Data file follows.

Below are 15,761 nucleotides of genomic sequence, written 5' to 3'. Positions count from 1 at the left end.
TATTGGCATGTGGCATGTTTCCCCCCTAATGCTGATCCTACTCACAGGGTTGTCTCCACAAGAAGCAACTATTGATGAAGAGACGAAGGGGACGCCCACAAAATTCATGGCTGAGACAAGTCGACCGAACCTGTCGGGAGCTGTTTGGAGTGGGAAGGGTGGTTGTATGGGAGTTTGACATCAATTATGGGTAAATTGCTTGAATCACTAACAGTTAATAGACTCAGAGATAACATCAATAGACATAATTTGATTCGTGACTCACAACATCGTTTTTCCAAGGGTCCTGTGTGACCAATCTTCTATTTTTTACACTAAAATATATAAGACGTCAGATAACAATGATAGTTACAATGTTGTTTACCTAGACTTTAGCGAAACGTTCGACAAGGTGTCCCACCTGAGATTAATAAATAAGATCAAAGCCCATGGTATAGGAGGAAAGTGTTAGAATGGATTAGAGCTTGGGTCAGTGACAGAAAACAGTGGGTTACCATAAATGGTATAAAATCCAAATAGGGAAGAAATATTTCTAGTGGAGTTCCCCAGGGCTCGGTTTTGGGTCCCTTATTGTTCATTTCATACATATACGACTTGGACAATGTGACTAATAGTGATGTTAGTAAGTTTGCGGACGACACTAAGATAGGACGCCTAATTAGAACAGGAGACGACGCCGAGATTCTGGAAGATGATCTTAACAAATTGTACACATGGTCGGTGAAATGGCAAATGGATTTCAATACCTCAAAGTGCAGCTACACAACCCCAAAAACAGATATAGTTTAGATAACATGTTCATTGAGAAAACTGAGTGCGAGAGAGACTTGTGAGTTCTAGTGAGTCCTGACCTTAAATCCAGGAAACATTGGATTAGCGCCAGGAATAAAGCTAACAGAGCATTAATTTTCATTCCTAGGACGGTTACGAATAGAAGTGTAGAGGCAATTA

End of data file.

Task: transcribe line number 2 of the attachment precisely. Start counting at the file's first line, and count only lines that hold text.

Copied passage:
TATTGGCATGTGGCATGTTTCCCCCCTAATGCTGATCCTACTCACAGGGTTGTCTCCACAAGAAGCAACTATTGATGAAGAGACGAAGGGGACGCCCACAAAATTCATGGCTGAGACAAGTCGACCGAACCTGTCGGGAGCTGTTTGGAGTGGGAAGGGTGGTTGTATGGGAGTTTGACATCAATTATGGGTAAATTGCTTGAATCACTAACAGTTAATAGACTCAGAGATAACATCAATAGACATAATTTGATTCGTGACTCACAACATCGTTTTTCCAAGGGTCCTGTGTGACCAATCTTCTATTTTTTACACTAAAATATATAAGACGTCAGATAACAATGATAGTTACAATGTTGTTTACCTAGACTTTAGCGAAACGTTCGACAAGGTGTCCCACCTGAGATTAATAAATAAGATCAAAGCCCATGGTATAGGAGGAAAGTGTTAGAATGGATTAGAGCTTGGGTCAGTGACAGAAAACAGTGGGTTACCATAAATGGTATAAAATCCAAATAGGGAAGAAATATTTCTAGTGGAGTTCCCCAGGGCTCGGTTTTGGGTCCCTTATTGTTCATTTCATACATATACGACTTGGACAATGTGACTAATAGTGATGTTAGTAAGTTTGCGGACGACACTAAGATAGGACGCCTAATTAGAACAGGAGACGACGCCGAGATTCTGGAAGATGATCTTAACAAATTGTACACATGGTCGGTGAAATGGCAAATGGATTTCAATACCTCAAAGTGCAGCTACACAACCCCAAAAACAGATATAGTTTAGATAACATGTTCATTGAGAAAACTGAGTGCGAGAGAGACTTGTGAGTTCTAGTGAGTCCTGACCTTAAATCCAGGAAACATTGGATTAGCGCCAGGAATAAAGCTAACAGAGCATTAATTTTCATTCCTAGGACGGTTACGAATAGAAGTGTAGAGGCAATTA